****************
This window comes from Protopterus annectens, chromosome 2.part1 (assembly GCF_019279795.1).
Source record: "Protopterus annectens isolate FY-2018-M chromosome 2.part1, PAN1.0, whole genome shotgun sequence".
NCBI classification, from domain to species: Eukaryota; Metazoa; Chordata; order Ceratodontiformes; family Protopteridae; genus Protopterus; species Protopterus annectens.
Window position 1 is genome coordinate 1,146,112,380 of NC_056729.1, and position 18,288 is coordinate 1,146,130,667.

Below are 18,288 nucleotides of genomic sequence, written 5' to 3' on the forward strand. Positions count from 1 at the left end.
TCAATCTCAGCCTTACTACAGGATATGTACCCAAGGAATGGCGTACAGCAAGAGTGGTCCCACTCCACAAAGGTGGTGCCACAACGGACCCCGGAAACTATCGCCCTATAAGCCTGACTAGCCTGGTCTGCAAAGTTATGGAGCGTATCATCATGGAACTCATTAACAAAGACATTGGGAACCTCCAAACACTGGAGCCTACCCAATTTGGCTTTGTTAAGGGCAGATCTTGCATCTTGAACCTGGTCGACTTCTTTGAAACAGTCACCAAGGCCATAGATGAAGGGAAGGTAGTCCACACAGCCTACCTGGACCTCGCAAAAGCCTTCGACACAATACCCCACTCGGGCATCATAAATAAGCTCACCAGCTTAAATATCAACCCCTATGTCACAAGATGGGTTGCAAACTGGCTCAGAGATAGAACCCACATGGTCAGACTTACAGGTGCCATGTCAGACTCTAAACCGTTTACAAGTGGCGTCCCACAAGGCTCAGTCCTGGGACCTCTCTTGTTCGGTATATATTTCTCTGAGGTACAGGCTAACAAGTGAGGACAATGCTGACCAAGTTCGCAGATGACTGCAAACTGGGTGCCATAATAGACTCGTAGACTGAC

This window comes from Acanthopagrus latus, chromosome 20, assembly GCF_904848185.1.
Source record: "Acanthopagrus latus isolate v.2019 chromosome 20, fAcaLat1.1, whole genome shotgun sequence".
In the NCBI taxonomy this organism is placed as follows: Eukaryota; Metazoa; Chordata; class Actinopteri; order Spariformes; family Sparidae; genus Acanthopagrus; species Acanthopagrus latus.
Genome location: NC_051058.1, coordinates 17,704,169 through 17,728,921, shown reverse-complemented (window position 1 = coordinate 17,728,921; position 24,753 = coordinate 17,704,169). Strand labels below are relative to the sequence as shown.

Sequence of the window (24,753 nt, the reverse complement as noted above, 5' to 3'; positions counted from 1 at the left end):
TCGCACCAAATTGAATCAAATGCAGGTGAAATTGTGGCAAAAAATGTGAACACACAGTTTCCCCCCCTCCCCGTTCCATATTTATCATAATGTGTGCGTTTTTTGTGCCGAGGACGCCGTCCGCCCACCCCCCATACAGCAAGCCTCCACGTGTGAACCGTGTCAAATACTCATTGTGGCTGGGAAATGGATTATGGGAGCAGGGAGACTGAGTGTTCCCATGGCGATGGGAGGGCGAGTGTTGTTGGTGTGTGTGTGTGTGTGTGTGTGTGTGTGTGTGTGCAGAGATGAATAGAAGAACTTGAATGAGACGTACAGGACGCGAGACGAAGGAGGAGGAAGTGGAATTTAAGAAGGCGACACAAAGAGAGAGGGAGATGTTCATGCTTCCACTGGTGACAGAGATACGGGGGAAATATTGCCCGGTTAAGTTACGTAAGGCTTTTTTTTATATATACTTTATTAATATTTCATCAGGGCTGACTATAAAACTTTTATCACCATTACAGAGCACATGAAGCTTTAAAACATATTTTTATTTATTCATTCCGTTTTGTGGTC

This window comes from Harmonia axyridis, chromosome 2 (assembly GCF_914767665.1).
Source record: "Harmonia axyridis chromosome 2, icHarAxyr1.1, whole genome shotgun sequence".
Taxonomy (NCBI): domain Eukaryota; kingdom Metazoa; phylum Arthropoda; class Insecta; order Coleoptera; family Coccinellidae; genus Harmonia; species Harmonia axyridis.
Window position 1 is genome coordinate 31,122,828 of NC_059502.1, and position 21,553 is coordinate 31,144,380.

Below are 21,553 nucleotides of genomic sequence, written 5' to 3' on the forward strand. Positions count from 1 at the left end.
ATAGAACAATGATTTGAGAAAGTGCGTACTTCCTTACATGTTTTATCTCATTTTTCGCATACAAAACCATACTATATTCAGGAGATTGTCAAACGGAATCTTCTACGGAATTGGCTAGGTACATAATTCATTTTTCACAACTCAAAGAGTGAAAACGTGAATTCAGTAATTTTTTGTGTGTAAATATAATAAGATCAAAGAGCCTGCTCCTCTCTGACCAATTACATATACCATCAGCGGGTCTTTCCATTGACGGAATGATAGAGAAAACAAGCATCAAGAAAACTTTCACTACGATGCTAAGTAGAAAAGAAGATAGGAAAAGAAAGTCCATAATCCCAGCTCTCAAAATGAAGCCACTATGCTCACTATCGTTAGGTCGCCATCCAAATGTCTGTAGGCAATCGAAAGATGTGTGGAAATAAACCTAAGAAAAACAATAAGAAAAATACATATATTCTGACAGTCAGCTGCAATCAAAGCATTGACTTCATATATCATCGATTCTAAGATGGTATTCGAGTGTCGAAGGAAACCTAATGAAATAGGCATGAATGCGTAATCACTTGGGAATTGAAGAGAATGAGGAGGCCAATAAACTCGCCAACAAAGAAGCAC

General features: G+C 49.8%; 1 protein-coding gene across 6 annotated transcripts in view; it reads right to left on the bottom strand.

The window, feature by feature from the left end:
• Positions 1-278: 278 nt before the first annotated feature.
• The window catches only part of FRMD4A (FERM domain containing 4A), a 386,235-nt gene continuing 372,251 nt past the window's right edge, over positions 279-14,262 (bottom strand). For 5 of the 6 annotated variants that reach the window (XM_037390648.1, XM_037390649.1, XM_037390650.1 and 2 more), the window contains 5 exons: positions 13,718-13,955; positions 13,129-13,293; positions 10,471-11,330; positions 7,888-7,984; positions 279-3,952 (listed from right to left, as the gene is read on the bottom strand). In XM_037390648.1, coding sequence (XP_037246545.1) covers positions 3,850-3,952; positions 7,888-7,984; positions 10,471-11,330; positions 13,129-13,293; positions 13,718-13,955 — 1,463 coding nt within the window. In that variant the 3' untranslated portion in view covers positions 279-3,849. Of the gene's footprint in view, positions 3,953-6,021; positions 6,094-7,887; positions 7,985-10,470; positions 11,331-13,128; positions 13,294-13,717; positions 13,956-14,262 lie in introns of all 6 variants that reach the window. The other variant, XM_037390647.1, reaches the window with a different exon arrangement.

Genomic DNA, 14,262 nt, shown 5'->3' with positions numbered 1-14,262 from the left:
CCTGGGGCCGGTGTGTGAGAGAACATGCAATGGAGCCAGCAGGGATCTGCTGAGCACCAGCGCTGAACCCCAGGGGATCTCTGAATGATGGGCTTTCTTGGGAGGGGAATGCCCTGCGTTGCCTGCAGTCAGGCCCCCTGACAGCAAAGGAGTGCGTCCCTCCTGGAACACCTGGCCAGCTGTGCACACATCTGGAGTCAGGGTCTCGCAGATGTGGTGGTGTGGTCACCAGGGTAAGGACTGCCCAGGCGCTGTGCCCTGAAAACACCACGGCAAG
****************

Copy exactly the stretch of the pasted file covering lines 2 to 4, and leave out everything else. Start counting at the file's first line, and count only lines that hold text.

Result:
Source record: "Protopterus annectens isolate FY-2018-M chromosome 2.part1, PAN1.0, whole genome shotgun sequence".
NCBI classification, from domain to species: Eukaryota; Metazoa; Chordata; order Ceratodontiformes; family Protopteridae; genus Protopterus; species Protopterus annectens.
Window position 1 is genome coordinate 1,146,112,380 of NC_056729.1, and position 18,288 is coordinate 1,146,130,667.